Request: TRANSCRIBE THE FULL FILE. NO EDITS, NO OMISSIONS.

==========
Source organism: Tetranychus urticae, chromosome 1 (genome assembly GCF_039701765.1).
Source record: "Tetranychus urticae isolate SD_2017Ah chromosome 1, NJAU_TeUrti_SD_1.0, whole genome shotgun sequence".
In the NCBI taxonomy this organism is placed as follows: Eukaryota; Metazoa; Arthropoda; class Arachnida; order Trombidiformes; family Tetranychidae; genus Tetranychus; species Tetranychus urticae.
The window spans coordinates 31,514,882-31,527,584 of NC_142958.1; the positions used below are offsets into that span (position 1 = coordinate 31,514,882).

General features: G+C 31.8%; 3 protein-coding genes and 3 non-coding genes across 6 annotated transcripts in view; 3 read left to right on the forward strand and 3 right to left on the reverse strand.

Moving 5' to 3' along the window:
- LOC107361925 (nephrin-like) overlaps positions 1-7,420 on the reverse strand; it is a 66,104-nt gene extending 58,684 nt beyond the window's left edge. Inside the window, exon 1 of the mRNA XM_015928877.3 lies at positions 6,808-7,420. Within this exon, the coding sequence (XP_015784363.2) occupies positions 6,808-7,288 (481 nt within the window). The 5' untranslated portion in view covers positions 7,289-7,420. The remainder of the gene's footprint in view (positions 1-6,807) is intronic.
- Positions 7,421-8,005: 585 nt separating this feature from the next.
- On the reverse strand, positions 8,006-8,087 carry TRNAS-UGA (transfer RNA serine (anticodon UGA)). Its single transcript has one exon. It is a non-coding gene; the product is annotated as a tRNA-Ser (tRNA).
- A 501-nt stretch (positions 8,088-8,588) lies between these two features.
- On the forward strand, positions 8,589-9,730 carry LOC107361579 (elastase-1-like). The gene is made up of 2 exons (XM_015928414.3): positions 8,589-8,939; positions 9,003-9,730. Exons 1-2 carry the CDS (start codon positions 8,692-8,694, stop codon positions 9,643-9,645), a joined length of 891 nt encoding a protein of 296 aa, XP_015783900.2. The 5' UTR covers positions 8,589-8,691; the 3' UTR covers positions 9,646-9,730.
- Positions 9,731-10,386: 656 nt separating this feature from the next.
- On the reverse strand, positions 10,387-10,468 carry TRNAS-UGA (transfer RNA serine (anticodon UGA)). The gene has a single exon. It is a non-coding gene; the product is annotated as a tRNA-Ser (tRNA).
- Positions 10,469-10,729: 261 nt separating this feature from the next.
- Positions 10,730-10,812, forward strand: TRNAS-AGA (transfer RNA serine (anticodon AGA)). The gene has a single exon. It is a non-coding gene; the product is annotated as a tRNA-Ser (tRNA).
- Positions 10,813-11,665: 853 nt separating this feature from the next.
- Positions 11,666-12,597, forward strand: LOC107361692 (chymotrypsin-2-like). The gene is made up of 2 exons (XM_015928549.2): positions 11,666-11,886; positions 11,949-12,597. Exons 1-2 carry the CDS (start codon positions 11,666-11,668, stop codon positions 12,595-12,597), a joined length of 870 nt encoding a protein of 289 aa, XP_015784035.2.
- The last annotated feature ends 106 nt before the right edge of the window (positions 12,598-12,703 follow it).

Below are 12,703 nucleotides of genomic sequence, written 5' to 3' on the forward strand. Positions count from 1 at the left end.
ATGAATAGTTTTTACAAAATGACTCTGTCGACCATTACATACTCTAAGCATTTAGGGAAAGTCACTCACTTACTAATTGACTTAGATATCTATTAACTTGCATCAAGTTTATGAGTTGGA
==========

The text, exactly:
Source organism: Tetranychus urticae, chromosome 1 (genome assembly GCF_039701765.1).
Source record: "Tetranychus urticae isolate SD_2017Ah chromosome 1, NJAU_TeUrti_SD_1.0, whole genome shotgun sequence".
In the NCBI taxonomy this organism is placed as follows: Eukaryota; Metazoa; Arthropoda; class Arachnida; order Trombidiformes; family Tetranychidae; genus Tetranychus; species Tetranychus urticae.
The window spans coordinates 31,514,882-31,527,584 of NC_142958.1; the positions used below are offsets into that span (position 1 = coordinate 31,514,882).

General features: G+C 31.8%; 3 protein-coding genes and 3 non-coding genes across 6 annotated transcripts in view; 3 read left to right on the forward strand and 3 right to left on the reverse strand.

Moving 5' to 3' along the window:
- LOC107361925 (nephrin-like) overlaps positions 1-7,420 on the reverse strand; it is a 66,104-nt gene extending 58,684 nt beyond the window's left edge. Inside the window, exon 1 of the mRNA XM_015928877.3 lies at positions 6,808-7,420. Within this exon, the coding sequence (XP_015784363.2) occupies positions 6,808-7,288 (481 nt within the window). The 5' untranslated portion in view covers positions 7,289-7,420. The remainder of the gene's footprint in view (positions 1-6,807) is intronic.
- Positions 7,421-8,005: 585 nt separating this feature from the next.
- On the reverse strand, positions 8,006-8,087 carry TRNAS-UGA (transfer RNA serine (anticodon UGA)). Its single transcript has one exon. It is a non-coding gene; the product is annotated as a tRNA-Ser (tRNA).
- A 501-nt stretch (positions 8,088-8,588) lies between these two features.
- On the forward strand, positions 8,589-9,730 carry LOC107361579 (elastase-1-like). The gene is made up of 2 exons (XM_015928414.3): positions 8,589-8,939; positions 9,003-9,730. Exons 1-2 carry the CDS (start codon positions 8,692-8,694, stop codon positions 9,643-9,645), a joined length of 891 nt encoding a protein of 296 aa, XP_015783900.2. The 5' UTR covers positions 8,589-8,691; the 3' UTR covers positions 9,646-9,730.
- Positions 9,731-10,386: 656 nt separating this feature from the next.
- On the reverse strand, positions 10,387-10,468 carry TRNAS-UGA (transfer RNA serine (anticodon UGA)). The gene has a single exon. It is a non-coding gene; the product is annotated as a tRNA-Ser (tRNA).
- Positions 10,469-10,729: 261 nt separating this feature from the next.
- Positions 10,730-10,812, forward strand: TRNAS-AGA (transfer RNA serine (anticodon AGA)). The gene has a single exon. It is a non-coding gene; the product is annotated as a tRNA-Ser (tRNA).
- Positions 10,813-11,665: 853 nt separating this feature from the next.
- Positions 11,666-12,597, forward strand: LOC107361692 (chymotrypsin-2-like). The gene is made up of 2 exons (XM_015928549.2): positions 11,666-11,886; positions 11,949-12,597. Exons 1-2 carry the CDS (start codon positions 11,666-11,668, stop codon positions 12,595-12,597), a joined length of 870 nt encoding a protein of 289 aa, XP_015784035.2.
- The last annotated feature ends 106 nt before the right edge of the window (positions 12,598-12,703 follow it).

Below are 12,703 nucleotides of genomic sequence, written 5' to 3' on the forward strand. Positions count from 1 at the left end.
ATGAATAGTTTTTACAAAATGACTCTGTCGACCATTACATACTCTAAGCATTTAGGGAAAGTCACTCACTTACTAATTGACTTAGATATCTATTAACTTGCATCAAGTTTATGAGTTGGA